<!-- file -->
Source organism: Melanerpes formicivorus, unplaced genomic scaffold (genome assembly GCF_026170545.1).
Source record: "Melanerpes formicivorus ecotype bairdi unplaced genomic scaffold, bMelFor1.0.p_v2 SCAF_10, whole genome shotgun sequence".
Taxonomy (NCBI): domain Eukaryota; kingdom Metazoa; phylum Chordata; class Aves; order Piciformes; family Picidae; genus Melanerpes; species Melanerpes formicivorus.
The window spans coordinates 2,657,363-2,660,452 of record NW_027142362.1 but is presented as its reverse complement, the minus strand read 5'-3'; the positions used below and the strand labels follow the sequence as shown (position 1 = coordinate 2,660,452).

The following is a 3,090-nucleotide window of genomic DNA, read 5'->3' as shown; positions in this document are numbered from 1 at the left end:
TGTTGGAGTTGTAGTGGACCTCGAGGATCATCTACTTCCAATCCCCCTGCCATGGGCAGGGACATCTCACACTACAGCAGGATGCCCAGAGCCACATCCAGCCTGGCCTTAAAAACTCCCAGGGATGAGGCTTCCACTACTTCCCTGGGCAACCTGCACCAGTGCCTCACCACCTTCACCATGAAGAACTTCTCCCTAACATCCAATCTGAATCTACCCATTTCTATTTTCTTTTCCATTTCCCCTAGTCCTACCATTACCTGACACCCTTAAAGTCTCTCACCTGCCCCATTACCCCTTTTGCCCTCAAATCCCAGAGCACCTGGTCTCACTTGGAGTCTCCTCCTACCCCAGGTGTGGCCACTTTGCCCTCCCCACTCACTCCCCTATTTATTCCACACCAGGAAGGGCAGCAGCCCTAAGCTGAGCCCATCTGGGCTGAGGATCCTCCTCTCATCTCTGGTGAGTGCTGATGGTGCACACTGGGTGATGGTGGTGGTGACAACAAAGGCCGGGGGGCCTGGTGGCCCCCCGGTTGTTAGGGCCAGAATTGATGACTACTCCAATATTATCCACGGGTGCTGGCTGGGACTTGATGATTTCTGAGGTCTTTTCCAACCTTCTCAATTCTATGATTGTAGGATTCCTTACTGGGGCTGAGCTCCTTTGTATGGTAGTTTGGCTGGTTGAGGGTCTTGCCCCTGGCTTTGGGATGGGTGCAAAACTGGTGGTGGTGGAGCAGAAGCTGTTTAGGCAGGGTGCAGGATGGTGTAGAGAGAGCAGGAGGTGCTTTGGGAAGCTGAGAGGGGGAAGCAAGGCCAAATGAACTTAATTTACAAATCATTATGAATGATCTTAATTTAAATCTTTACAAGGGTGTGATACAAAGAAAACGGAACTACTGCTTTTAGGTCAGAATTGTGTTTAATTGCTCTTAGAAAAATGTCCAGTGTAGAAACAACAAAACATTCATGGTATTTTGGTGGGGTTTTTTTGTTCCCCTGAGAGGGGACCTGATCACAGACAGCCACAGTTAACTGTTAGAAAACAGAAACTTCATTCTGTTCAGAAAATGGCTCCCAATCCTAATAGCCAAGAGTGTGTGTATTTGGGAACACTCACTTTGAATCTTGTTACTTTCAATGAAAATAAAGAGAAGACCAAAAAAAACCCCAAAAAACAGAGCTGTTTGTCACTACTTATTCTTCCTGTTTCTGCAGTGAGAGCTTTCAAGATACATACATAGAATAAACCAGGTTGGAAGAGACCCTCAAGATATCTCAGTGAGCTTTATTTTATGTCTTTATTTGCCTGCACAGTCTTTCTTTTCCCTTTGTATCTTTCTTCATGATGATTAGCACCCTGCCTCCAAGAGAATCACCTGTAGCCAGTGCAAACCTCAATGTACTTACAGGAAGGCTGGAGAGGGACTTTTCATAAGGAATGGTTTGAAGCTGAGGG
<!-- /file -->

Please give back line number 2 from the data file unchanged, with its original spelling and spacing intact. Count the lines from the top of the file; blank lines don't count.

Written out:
Source record: "Melanerpes formicivorus ecotype bairdi unplaced genomic scaffold, bMelFor1.0.p_v2 SCAF_10, whole genome shotgun sequence".